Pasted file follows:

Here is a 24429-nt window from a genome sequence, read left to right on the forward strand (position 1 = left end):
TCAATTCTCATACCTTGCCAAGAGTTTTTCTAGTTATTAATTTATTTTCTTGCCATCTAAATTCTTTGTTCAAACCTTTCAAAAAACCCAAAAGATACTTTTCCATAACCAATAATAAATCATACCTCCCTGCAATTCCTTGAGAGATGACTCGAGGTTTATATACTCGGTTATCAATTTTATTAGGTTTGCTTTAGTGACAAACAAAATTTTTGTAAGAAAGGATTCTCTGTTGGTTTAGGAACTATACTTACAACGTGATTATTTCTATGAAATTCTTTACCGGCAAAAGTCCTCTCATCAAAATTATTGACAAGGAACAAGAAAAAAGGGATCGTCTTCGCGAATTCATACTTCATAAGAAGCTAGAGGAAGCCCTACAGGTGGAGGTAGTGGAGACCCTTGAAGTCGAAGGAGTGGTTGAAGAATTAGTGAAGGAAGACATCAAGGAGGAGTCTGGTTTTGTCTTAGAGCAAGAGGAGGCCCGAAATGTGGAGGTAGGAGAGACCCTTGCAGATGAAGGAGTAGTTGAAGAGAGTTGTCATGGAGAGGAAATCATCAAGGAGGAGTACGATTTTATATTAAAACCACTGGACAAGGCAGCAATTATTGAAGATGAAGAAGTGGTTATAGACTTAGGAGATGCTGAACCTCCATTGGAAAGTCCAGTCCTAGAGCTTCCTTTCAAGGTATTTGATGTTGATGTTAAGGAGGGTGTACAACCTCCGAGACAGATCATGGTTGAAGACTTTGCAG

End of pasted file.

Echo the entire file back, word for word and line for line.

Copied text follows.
Here is a 24429-nt window from a genome sequence, read left to right on the forward strand (position 1 = left end):
TCAATTCTCATACCTTGCCAAGAGTTTTTCTAGTTATTAATTTATTTTCTTGCCATCTAAATTCTTTGTTCAAACCTTTCAAAAAACCCAAAAGATACTTTTCCATAACCAATAATAAATCATACCTCCCTGCAATTCCTTGAGAGATGACTCGAGGTTTATATACTCGGTTATCAATTTTATTAGGTTTGCTTTAGTGACAAACAAAATTTTTGTAAGAAAGGATTCTCTGTTGGTTTAGGAACTATACTTACAACGTGATTATTTCTATGAAATTCTTTACCGGCAAAAGTCCTCTCATCAAAATTATTGACAAGGAACAAGAAAAAAGGGATCGTCTTCGCGAATTCATACTTCATAAGAAGCTAGAGGAAGCCCTACAGGTGGAGGTAGTGGAGACCCTTGAAGTCGAAGGAGTGGTTGAAGAATTAGTGAAGGAAGACATCAAGGAGGAGTCTGGTTTTGTCTTAGAGCAAGAGGAGGCCCGAAATGTGGAGGTAGGAGAGACCCTTGCAGATGAAGGAGTAGTTGAAGAGAGTTGTCATGGAGAGGAAATCATCAAGGAGGAGTACGATTTTATATTAAAACCACTGGACAAGGCAGCAATTATTGAAGATGAAGAAGTGGTTATAGACTTAGGAGATGCTGAACCTCCATTGGAAAGTCCAGTCCTAGAGCTTCCTTTCAAGGTATTTGATGTTGATGTTAAGGAGGGTGTACAACCTCCGAGACAGATCATGGTTGAAGACTTTGCAG